I’ve actually encouraged new writers to do just this when they express panic at the idea of getting rid of anything.  Over and over I’ve heard variations on: “But what if I realize later that this is a key element in the book and I’ve lost it?”

I’ll reply, “Cut it, then, and paste it into a separate file.  You can retrieve it later, then work it back in if you discover that you really need it.”

However, this useful technique can begin to bog a writer down.  I’ve heard of writers who have more deleted scenes than completed novel manuscript.  I believe that some software packages marketed to writers promote the ability to create sub-files to store deleted material as an asset.

Training wheels are valuable when you’re learning to balance your first “two wheeler.”  But the day comes when you take them off.   When you get a new bike, you don’t put the training wheels back on.  You wobble, but eventually you find your balance.  You don’t hobble yourself for all time with that extra gear.  If you did, you’d discover that those training wheels actually pull you off balance.

“Okay,” you counter, “but a new story isn’t the same a new bike.  It’s a fresh project.  A new world.  New characters.  New plot.”

I agree.  That’s why I thought about this in terms of safety nets and snares.  Even highly trained acrobats or tightrope walkers often continue to use a net.  However, there is a difference.  Acrobats pride themselves on reaching a point where they don’t need that net, whereas the writers who keep hoarding material are, in a sense, falling and falling again, holding on to each fall, even after they’ve advanced the plot or character or setting beyond that point.

My feeling is that if a scene or a character or a setting are really, really crucial to the story, it’s possible to recreate what was deleted.  I’ve talked to many writers who spend time searching for that deleted scene only to discover that what they saved isn’t as wonderful as they remembered, that they end up rewriting it anyhow.

After mulling over this, I think the difference between training wheels and hobbles comes down to fears and phobias.  A deleted scenes file can be a great way to provide writers with a safety net as they learn how to thin, refine, and otherwise improve their work.  However, if a writer doesn’t gain perspective on what is effective, what isn’t, and keeps storing up material, then all that’s happened is that the ability to hoard deleted scenes becomes a hobble that keeps the writer from learning how to balance – that is, how to write without training wheels.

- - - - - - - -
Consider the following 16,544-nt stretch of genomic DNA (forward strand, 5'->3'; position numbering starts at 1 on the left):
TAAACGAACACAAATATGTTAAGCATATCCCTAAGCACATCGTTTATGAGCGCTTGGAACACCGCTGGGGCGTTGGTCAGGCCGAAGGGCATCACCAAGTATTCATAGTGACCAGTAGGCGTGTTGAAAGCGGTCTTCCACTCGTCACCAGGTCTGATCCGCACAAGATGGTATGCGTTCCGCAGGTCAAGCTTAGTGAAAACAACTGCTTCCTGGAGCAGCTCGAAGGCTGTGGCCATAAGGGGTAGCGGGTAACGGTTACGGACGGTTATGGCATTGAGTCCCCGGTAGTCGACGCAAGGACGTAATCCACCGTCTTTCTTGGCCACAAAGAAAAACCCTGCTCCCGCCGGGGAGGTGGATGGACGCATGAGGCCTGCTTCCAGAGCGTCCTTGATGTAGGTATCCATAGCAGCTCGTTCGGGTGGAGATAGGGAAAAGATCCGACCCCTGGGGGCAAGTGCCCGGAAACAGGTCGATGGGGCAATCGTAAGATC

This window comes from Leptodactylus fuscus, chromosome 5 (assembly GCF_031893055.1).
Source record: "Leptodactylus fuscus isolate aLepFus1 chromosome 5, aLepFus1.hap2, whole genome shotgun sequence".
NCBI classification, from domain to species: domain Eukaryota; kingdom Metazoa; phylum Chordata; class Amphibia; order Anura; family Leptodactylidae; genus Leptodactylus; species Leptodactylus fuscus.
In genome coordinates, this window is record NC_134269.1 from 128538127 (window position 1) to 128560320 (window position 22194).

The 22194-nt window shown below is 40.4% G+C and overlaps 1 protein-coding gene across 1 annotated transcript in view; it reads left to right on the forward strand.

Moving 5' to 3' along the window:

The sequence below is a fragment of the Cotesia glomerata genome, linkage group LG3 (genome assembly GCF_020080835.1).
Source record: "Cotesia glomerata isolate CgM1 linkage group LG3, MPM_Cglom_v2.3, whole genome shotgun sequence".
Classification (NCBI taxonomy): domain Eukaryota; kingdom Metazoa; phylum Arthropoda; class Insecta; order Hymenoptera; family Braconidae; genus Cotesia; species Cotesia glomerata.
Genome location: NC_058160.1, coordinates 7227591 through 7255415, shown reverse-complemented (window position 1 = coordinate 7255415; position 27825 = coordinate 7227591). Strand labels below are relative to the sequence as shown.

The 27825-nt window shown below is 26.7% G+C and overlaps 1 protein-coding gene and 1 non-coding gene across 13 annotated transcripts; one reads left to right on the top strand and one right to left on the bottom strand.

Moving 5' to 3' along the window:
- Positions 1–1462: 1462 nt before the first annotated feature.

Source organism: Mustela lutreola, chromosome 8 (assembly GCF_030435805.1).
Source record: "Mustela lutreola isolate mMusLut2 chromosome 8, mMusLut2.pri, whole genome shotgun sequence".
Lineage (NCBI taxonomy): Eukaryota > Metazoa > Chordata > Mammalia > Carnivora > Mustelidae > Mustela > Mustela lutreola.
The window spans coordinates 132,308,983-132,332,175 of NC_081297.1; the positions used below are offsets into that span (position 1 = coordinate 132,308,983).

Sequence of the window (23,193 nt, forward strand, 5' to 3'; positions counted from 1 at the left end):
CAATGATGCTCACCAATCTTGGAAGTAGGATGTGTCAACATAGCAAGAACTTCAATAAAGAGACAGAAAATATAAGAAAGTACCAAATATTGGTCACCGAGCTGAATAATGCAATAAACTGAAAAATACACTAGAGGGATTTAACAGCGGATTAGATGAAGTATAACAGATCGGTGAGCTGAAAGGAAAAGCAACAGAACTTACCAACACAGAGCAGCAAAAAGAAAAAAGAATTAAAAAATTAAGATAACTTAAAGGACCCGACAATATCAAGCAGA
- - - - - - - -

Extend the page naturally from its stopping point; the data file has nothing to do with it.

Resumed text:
FF: Collaborative Reading

February 21, 2019

Persephone Makes Money Under the Table

This week I read the entirety of the first issue of DreamForge Magazine.  Now Jim is reading it, and we’re having a lot of fun discussing the stories.  I think of this as collaborative reading or at least a reading group of two.  I also very much enjoy seeing comments on what you’re reading.  Often it influences what I start looking for to read next.

For those of you just discovering this part of my blog, the Friday Fragments lists what I’ve read over the past week.  Most of the time I don’t include details of either short fiction (unless part of a book-length collection) or magazines.

The Fragments are not meant to be a recommendation list.  If you’re interested in a not-at-all-inclusive recommendation list, you can look on my website under Neat Stuff.

Once again, this is not a book review column.  It’s just a list with, maybe, a bit of description or a few opinions tossed in.

Recently Completed:

Going Postal by Terry Pratchett.  Before bed.  This is one I enjoyed much more on a second reading than I did on a first!

In Progress:

Making Money by Terry Pratchett.  Re-read.  Before bed.

Our Oriental Heritage: The Story of Civilization by Will Durant.  Audio.  We’re now to music and art in India.  This book was written in the mid-1930’s, before George Harrison of the Beatles made sure everyone knew what a sitar sounded like.

Also:

Reading a combination of short fiction from various sources and almost, almost catching up on my magazines!

Metamorphic Power

February 20, 2019

Transformation Moments?

What do my second grade teacher and DreamForge magazine have in common?  They both believe that there is power contained in stories.